WASHINGTON STATE-LICENSED PSYCHOLOGIST DOUGLAS W. LANE, PhD RECEIVES NATIONAL AWARD FOR EXCELLENCE
August 11, 2006, Washington, D.C. - The National Register of Health Service Psychologists (National Register) Board of Directors today announced the winner of its new award for early career psychologists. Douglas W. Lane, Ph.D., of Pullman, Washington, has been named winner of the Judy E. Hall, Ph.D. Award. The award is named for the National Register's current executive officer, Judy E. Hall, Ph.D., and recognizes excellence in a nationally credentialed psychologist with less than ten years of postdoctoral experience. Dr. Hall is presenting the early career psychologist award to Dr. Lane at the American Psychological Association (APA) Convention in New Orleans, Louisiana, today.
According to Dr. Hall, "Dr. Lane epitomizes the future for credentialed psychologists. He is dedicated to seeking new and more effectual methods of treatment and consistently demonstrates a commitment to those we seek to help, while maintaining the highest standards of ethics."
Dr. Lane received his doctoral degree from the University of Kansas in 2001 in clinical psychology. He has just joined the clinical psychology faculty at Washington State University where he intends to focus on geriatric neuropsychology, geropsychology, and rural health services. Dr. Lane has been a commissioned officer in the U.S. Army Medical Department and served on active duty overseas following 9/11. After completing a postdoctoral fellowship at Yale University School of Medicine with a brief stopover in upstate New York where he is also licensed, he has been at Fort Lewis, Washington. As a civilian clinical psychologist in the Department of Behavioral Health of Madigan Army Medical Center at Fort Lewis, Dr. Lane served on a disaster response team, provided supervision of psychology interns, and provided a wide variety of direct health care services.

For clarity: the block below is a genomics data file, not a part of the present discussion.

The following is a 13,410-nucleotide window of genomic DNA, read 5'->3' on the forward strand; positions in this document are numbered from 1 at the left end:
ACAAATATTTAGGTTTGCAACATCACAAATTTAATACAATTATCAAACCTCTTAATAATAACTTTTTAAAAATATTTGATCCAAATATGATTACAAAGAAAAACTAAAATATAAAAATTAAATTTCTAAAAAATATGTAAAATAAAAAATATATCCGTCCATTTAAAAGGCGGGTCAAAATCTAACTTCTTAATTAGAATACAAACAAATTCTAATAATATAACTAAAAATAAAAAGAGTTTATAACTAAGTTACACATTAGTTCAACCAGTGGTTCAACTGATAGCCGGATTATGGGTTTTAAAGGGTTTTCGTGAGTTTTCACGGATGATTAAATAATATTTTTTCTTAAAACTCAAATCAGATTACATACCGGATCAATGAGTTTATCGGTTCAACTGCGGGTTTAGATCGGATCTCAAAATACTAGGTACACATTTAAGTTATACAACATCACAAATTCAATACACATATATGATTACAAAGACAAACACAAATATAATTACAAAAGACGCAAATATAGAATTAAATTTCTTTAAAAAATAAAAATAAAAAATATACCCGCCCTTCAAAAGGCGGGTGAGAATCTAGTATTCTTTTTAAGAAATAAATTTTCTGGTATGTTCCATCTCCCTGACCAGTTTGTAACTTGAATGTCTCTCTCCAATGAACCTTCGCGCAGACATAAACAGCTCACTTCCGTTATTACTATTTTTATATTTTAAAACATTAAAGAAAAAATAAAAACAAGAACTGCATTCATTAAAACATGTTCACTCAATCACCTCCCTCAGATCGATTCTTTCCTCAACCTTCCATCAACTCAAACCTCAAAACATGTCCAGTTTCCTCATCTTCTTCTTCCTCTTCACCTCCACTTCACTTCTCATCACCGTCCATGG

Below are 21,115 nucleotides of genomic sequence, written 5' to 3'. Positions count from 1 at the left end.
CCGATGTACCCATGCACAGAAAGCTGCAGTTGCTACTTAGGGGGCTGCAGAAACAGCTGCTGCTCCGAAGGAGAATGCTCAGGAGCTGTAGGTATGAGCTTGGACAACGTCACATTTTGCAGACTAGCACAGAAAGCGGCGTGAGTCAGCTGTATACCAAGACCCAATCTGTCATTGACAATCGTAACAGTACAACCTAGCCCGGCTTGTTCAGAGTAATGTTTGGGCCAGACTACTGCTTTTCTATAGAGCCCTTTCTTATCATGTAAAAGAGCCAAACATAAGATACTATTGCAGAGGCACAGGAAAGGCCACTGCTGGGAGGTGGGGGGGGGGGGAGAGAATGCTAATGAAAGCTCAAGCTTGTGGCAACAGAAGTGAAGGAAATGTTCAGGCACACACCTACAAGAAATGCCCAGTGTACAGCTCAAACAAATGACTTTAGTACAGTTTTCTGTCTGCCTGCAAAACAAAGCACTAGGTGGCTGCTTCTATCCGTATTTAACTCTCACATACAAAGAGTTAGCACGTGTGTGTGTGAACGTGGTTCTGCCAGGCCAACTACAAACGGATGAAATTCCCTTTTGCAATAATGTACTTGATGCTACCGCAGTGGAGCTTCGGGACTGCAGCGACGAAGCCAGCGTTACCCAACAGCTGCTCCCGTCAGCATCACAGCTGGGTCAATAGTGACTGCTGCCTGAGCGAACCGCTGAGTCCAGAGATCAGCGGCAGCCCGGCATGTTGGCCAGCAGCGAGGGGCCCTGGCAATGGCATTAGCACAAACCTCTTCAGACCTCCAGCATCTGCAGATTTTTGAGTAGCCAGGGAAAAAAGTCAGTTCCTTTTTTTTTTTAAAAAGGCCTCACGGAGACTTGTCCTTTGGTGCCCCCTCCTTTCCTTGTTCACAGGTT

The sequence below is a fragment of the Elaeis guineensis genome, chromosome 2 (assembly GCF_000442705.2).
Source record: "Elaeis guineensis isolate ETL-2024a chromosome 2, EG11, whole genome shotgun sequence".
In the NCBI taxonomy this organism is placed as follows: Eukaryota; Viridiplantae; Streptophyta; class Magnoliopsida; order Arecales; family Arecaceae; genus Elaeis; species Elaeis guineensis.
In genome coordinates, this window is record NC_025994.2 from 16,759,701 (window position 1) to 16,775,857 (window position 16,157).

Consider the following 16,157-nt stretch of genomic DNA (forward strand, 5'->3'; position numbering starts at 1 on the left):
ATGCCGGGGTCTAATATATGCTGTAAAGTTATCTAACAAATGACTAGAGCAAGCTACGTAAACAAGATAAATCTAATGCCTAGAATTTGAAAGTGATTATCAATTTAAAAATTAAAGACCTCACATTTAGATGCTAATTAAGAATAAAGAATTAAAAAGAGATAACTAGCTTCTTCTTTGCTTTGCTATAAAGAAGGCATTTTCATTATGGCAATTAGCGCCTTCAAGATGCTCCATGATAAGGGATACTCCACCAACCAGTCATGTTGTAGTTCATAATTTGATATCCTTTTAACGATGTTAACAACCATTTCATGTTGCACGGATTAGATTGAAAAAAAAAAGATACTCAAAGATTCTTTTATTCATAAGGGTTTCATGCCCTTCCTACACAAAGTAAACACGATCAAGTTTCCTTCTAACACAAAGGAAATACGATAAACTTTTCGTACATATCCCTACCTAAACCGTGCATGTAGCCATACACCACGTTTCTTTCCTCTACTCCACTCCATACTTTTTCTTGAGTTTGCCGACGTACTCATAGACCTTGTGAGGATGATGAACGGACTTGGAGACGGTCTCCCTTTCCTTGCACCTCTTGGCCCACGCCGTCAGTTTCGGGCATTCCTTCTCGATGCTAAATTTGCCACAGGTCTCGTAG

When informed of his selection to receive this award, Dr. Lane said, "While the financial benefits of the Hall Award are most certainly substantial, even more meaningful is the professional validation it conveys. Receiving this award signifies the approval of more advanced members of the profession for work done so far, and the encouragement to continue in a career that has been thusly founded. There is arguably no greater source of acknowledgment for an early career professional than this."
About The National Register
The National Register is the largest credentialing organization for psychologists. The independent, non-profit organization was created in 1974 with the help of the American Psychological Association and the American Board of Professional Psychology. Today, the National Register is the leading source of information on nationally credentialed psychologists in health care. Psychologists who are awarded national registrant status have achieved the highest educational and professional standards in health care. Early career psychologists can accumulate the necessary credentials during their training so that when they apply for a license to practice, they also are ready to become registrants of the National Register. It is the only independent, credentialing body with a national level standard for verifying education and training qualifications, licensing, and ethical standards with more than 12,000 doctoral level psychologists in its database. The National Register is relied upon by the health care industry, state and provincial licensing boards, and consumers. National Register also provides this valuable information to consumers as a free referral service to top quality psychologists at www.findapsychologist.org.